Meet Our Team
The RAIL group includes physicians, engineers, scientists and students from across Johns Hopkins University who are working to advance the field of artificial intelligence in imaging informatics.
Haris Sair, MD
Dr. Haris Sair is an Associate Professor in the Johns Hopkins Medicine Department of Radiology and Radiological Science, and the Director of the Division of Neuroradiology. His areas of clinical expertise include functional Magnetic Resonance Imaging (fMRI) of the brain. Dr. Sair earned his M.D. from Duke University School of Medicine. He completed his residency at Temple University Medical Center and performed a fellowship in neuroradiology at Massachusetts General Hospital in Boston, MA.
Craig Jones, PhD firstname.lastname@example.org
Dr. Craig Jones is a Research Scientist in the Malone Center for Engineering in Healthcare (Whiting School of Engineering). He has an undergraduate degree in Mathematics and Computing Science and a PhD in Physics (Medical Physics). He has over 25 years experience in medical image processing (primary focus in MRI), data fitting and data science. His current work is in artificial intelligence and neural network image processing of MRI, CT, OCT datasets (both 2D and 3D) with classification, regression and segmentation projects.
Member of SPIE
Member of SPIE
Member of SIIM
Past Founding Directors
Ferdinand Hui, MD
Dr. Ferdinand Hui is Associate Professor of Radiology and Radiological Science in the Johns Hopkins Medicine Neuroradiology division. Dr. Hui received his MD from University of Virginia School of Medicine He completed his residencies at Ronald Reagan UCLA Medical Center and Virginia Commonwealth University Health System and performed a fellowship in Diagnostic Neuroradiology and Interventional Neuroradiology at Emory University School of Medicine.
Gregory D. Hager, PhD
Gregory D. Hager is the Mandell Bellmore Professor of Computer Science at Johns Hopkins University, and holds joint appointments in the Department of Electrical and Computer Engineering and the Department of Mechanical Engineering. Hager is known for his research on collaborative and vision-based robotics, time-series analysis of image data, and medical applications of image analysis and robotics. He has published more than 300 articles and books on these topics. Hager is the founding director of the Johns Hopkins Malone Center for Engineering in Healthcare, an interdisciplinary research center aimed at developing innovative healthcare technology and systems.
Mathias Unberath, PhD
Mathias Unberath is an Assistant Research Professor in the Department of Computer Science at Johns Hopkins University, affiliated with the Laboratory for Computational Sensing and Robotics and the Malone Center for Engineering in Healthcare. His research consolidates efforts in computer vision, medical physics, and medicine to develop surgeon-centric, end-to-end computer-assisted solutions for image-guided surgery.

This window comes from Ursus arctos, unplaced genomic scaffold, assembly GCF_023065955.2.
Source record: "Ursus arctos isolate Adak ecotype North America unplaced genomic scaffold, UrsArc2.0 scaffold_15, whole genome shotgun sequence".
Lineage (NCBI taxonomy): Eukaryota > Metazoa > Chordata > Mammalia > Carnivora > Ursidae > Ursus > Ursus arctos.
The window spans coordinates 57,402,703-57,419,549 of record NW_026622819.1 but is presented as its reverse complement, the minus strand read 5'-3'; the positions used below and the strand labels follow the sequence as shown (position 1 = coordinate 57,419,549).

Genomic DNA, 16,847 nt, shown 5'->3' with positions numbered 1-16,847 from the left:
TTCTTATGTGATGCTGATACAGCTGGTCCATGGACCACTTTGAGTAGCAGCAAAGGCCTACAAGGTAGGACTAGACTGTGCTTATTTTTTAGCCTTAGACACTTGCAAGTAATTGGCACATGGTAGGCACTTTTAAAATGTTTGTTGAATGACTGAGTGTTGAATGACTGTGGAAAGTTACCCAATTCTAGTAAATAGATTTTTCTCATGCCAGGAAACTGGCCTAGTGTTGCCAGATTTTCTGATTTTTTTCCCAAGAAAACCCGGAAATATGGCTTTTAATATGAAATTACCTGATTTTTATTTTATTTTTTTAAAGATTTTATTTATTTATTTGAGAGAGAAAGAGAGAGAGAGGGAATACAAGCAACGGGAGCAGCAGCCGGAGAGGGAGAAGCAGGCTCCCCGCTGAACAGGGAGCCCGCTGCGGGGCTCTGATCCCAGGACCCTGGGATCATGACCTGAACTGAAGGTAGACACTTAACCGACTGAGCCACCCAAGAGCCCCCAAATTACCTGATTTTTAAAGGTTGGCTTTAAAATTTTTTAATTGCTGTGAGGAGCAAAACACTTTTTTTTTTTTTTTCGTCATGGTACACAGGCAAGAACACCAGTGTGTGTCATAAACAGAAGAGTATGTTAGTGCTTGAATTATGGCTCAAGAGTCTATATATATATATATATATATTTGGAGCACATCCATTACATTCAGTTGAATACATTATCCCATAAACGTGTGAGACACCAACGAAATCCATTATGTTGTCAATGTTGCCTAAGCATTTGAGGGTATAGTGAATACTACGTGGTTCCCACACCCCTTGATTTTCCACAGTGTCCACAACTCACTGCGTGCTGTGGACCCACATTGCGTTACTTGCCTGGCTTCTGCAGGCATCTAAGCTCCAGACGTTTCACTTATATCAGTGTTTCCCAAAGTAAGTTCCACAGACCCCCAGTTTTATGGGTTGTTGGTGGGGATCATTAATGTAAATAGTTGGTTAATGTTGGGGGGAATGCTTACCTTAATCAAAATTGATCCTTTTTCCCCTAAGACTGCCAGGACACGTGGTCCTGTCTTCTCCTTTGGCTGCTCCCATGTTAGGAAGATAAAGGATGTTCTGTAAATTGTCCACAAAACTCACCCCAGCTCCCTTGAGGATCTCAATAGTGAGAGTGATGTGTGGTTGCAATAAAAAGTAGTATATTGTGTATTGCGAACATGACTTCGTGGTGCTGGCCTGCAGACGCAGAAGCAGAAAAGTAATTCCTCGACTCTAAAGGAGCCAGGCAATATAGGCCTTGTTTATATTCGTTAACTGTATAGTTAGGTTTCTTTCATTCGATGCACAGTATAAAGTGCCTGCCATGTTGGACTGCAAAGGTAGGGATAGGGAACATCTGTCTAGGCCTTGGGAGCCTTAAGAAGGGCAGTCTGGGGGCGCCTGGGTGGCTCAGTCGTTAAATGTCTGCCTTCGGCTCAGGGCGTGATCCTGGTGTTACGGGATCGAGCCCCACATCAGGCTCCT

Paul Yi, MD
Paul Yi is Resident Physician in Radiology at Johns Hopkins University School of Medicine. Dr. Yi received his BA in Medical Sciences (Summa Cum Laude) and MD from Boston University through the Seven-Year Accelerated Medical Program. Dr. Yi’s current research interests include the development and application of artificial intelligence and deep learning towards medical imaging applications, with particular interest in neuroradiology and musculoskeletal radiology.
Saicharan Balamurali, BE
Saicharan is an MSE in Robotics student at LCSR, Johns Hopkins University with a track specialization in perception and cognition. He graduated with a Mechanical Engineering degree from BITS Pilani, India in 2018 and is now working on applying deep learning techniques for intracranial vessel wall segmentation.
Andrew Cornelio, BSc
Andrew is a researcher at the Wilmer Eye Institute. He graduated from Johns Hopkins University in 2021 with a BSc in applied mathematics and a minor in computer science. His current interests include computer vision, signal processing, and machine learning. Optical coherence tomography angiography (OCT-A) is a non-invasive, 3D imaging technique for analyzing retinal diseases such as diabetic retinopathy and age-related macular degeneration. So far, most OCT-A studies of retinal microvasculature have focused on only 2D en-face projection images. The goal of this project is to utilize all the data to visualize and analyze the full 3D vessel structure.
Anqi Feng, BSc
Anqi is an MSE student in the Biomedical Engineering department at the Whiting School of Engineering. Before arriving at Johns Hopkins University, she achieved her bachelor’s degree in Biomedical Engineering at Northeastern University. She is interested in computer vision, medical imaging, and image processing. Now, she is working on a project associated with vessel wall segmentation.
Sohaib Naim, MSE
Sohaib was a Biomedical MSE student at the Whiting School of Engineering with a track specialization in imaging and medical devices and had interests in machine learning applications with medical imaging data. He graduated from Johns Hopkins University with a thesis-based MSE. He worked with Dr. Craig Jones and Dr. Haris Sair on his thesis project applying machine learning techniques to train an image classification model on mini-batches of data that arrive sequentially over time, otherwise known as sequential learning. Sohaib is currently pursuing his PhD studies at the University of California Los Angeles Physics and Biology in Medicine Graduate Program.